Marxist and neo-Marxist approaches and explanations of crime are arguably some of the most controversial, for the reason that they state that it is the ruling class that is responsible for criminalising the working classes, which goes directly against what official statistics and Functionalists believe. However, Marxism and Functionalism do share a similarity in that both believe structures and institutions of society play a very important role in determining how people behave, criminally or otherwise.
Marxist sociologists argue that in order to understand crime and deviance, one needs to realise that it is the nature of exploitative economic systems that capitalist societies have in place that is primarily responsible. This is because the bourgeoisie and ruling classes oppress and exploit the working classes, which drives them into poverty. This causes a rift between the “haves” and the “have-nots” as the workers try to end exploitation whilst the owners of the means of production aim to keep the system to maintain profits. Most Marxists agree that crime is the result of poverty created through this system, for example people steal because they are materially deprived which is a result of low wages being paid by the ruling classes. This is a reason Marxists would give for the over-representation of the working classes in official crime statistics.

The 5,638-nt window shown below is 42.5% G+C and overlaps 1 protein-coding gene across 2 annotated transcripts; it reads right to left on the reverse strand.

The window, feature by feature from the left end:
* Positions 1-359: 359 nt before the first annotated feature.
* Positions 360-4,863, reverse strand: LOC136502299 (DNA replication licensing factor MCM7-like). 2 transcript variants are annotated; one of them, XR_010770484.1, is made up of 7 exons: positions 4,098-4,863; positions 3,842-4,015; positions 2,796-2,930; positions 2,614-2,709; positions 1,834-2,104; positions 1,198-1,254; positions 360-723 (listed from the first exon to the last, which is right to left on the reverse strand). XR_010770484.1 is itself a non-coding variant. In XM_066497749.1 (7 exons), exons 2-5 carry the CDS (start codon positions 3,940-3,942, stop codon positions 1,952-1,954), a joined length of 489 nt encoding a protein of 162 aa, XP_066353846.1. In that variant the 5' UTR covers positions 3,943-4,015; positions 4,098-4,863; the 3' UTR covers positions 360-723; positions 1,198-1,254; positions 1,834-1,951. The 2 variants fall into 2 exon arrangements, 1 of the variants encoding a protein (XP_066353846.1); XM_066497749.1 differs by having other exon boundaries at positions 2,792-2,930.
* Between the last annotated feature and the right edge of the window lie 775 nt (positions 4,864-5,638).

On the other hand, Functionalists may argue that crime is not caused by material deprivation but by poor socialisation. The new right is particularly damning in its evaluation of this particular Marxists idea, saying crime stems from the welfare state and permissiveness.
Another Marxist argument is that it isn’t just the material deprivation caused by “wage slavery” but that capitalism generates crime due to the selfish mindset it creates. These feelings create crime as people put themselves first and in this world of advertising and consumerist culture,...